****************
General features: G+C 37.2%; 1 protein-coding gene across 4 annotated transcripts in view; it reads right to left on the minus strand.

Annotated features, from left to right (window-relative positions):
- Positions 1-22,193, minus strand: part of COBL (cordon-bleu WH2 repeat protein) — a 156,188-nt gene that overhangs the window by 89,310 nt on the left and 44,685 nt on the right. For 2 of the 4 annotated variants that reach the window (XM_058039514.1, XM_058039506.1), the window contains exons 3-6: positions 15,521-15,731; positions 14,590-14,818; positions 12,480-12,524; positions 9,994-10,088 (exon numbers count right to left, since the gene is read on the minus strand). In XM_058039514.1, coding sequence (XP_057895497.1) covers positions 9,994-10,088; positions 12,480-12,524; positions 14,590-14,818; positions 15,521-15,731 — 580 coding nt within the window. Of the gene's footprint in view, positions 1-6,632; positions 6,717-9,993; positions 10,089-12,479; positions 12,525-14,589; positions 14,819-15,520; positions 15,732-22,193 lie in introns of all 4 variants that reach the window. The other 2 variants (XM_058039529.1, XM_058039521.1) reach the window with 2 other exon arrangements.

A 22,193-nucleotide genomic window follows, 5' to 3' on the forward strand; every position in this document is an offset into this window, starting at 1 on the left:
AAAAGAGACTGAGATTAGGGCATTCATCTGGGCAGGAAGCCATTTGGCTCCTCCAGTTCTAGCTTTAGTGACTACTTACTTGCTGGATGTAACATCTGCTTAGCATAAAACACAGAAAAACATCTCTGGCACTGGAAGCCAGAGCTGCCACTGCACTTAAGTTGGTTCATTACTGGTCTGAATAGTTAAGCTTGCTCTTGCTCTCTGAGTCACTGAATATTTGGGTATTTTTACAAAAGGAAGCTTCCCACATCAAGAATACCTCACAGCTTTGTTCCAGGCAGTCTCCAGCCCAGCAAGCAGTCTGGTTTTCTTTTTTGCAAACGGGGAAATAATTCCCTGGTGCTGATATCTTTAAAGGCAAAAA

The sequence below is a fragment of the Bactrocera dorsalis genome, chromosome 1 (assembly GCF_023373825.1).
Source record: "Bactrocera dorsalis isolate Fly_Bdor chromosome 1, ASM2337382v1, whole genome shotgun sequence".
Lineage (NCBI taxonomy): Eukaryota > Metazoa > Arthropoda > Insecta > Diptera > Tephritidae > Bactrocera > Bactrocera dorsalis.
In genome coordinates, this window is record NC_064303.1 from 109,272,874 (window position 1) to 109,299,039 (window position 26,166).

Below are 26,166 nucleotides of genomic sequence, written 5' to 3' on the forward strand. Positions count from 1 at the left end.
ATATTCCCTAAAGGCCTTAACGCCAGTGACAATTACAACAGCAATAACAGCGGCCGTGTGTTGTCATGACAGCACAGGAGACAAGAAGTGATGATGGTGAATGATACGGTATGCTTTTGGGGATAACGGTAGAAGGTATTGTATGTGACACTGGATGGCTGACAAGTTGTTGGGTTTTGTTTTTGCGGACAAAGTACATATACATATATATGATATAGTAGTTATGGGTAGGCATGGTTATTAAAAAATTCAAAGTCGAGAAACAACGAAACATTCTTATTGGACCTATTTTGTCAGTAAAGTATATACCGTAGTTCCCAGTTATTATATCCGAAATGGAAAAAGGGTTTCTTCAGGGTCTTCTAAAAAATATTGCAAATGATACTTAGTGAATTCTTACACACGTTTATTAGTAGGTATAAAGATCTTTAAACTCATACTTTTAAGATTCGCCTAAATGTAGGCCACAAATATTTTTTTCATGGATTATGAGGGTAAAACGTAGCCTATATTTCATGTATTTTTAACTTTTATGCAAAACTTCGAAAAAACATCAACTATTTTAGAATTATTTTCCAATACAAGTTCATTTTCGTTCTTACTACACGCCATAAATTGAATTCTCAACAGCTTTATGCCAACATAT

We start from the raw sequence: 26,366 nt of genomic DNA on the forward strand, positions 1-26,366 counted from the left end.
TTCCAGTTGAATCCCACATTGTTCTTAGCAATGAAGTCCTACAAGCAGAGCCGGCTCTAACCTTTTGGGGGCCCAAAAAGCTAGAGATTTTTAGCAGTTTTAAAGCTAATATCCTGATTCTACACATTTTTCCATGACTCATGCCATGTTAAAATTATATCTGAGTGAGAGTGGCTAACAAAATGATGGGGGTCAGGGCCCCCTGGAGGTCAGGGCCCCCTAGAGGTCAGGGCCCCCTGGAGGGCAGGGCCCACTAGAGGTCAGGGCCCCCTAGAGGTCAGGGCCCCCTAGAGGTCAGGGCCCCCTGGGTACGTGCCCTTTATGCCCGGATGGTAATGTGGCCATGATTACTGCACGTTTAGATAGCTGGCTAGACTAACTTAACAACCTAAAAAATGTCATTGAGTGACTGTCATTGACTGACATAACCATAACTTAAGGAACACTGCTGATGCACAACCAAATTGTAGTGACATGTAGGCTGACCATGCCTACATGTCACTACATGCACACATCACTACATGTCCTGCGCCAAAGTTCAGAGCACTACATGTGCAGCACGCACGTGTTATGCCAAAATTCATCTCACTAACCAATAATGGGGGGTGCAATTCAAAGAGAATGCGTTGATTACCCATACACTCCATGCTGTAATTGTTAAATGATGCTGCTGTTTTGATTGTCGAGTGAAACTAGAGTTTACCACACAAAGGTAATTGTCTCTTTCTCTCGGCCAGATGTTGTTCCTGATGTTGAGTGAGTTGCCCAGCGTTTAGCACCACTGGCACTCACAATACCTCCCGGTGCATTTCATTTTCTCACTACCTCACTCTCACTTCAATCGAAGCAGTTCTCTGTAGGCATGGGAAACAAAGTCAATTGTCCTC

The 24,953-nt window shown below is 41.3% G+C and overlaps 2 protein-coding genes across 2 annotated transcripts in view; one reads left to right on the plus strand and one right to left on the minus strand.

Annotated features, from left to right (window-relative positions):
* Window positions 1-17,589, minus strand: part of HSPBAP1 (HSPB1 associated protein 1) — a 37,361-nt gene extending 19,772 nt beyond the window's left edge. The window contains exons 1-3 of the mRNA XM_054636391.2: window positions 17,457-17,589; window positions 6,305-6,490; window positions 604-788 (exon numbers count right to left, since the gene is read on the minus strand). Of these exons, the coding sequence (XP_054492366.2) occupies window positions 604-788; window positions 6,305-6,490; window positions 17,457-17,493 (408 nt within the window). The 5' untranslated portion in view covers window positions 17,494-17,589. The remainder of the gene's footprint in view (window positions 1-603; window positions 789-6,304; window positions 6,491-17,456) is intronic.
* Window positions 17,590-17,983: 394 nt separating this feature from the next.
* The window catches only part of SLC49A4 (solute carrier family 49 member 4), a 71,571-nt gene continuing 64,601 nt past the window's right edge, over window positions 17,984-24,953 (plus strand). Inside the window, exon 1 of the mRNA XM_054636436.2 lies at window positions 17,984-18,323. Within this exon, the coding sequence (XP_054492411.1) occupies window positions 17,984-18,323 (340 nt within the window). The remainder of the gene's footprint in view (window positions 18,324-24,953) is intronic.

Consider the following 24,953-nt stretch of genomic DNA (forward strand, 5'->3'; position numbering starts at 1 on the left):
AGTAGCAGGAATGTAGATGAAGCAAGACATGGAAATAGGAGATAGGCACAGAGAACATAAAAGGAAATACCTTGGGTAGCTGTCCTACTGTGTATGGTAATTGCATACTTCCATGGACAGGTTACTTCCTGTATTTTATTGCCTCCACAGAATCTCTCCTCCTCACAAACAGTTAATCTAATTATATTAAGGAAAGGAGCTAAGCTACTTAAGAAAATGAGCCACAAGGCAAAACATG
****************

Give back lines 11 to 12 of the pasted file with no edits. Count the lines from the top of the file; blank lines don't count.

ATATTCCCTAAAGGCCTTAACGCCAGTGACAATTACAACAGCAATAACAGCGGCCGTGTGTTGTCATGACAGCACAGGAGACAAGAAGTGATGATGGTGAATGATACGGTATGCTTTTGGGGATAACGGTAGAAGGTATTGTATGTGACACTGGATGGCTGACAAGTTGTTGGGTTTTGTTTTTGCGGACAAAGTACATATACATATATATGATATAGTAGTTATGGGTAGGCATGGTTATTAAAAAATTCAAAGTCGAGAAACAACGAAACATTCTTATTGGACCTATTTTGTCAGTAAAGTATATACCGTAGTTCCCAGTTATTATATCCGAAATGGAAAAAGGGTTTCTTCAGGGTCTTCTAAAAAATATTGCAAATGATACTTAGTGAATTCTTACACACGTTTATTAGTAGGTATAAAGATCTTTAAACTCATACTTTTAAGATTCGCCTAAATGTAGGCCACAAATATTTTTTTCATGGATTATGAGGGTAAAACGTAGCCTATATTTCATGTATTTTTAACTTTTATGCAAAACTTCGAAAAAACATCAACTATTTTAGAATTATTTTCCAATACAAGTTCATTTTCGTTCTTACTACACGCCATAAATTGAATTCTCAACAGCTTTATGCCAACATAT

We start from the raw sequence: 26,366 nt of genomic DNA on the forward strand, positions 1-26,366 counted from the left end.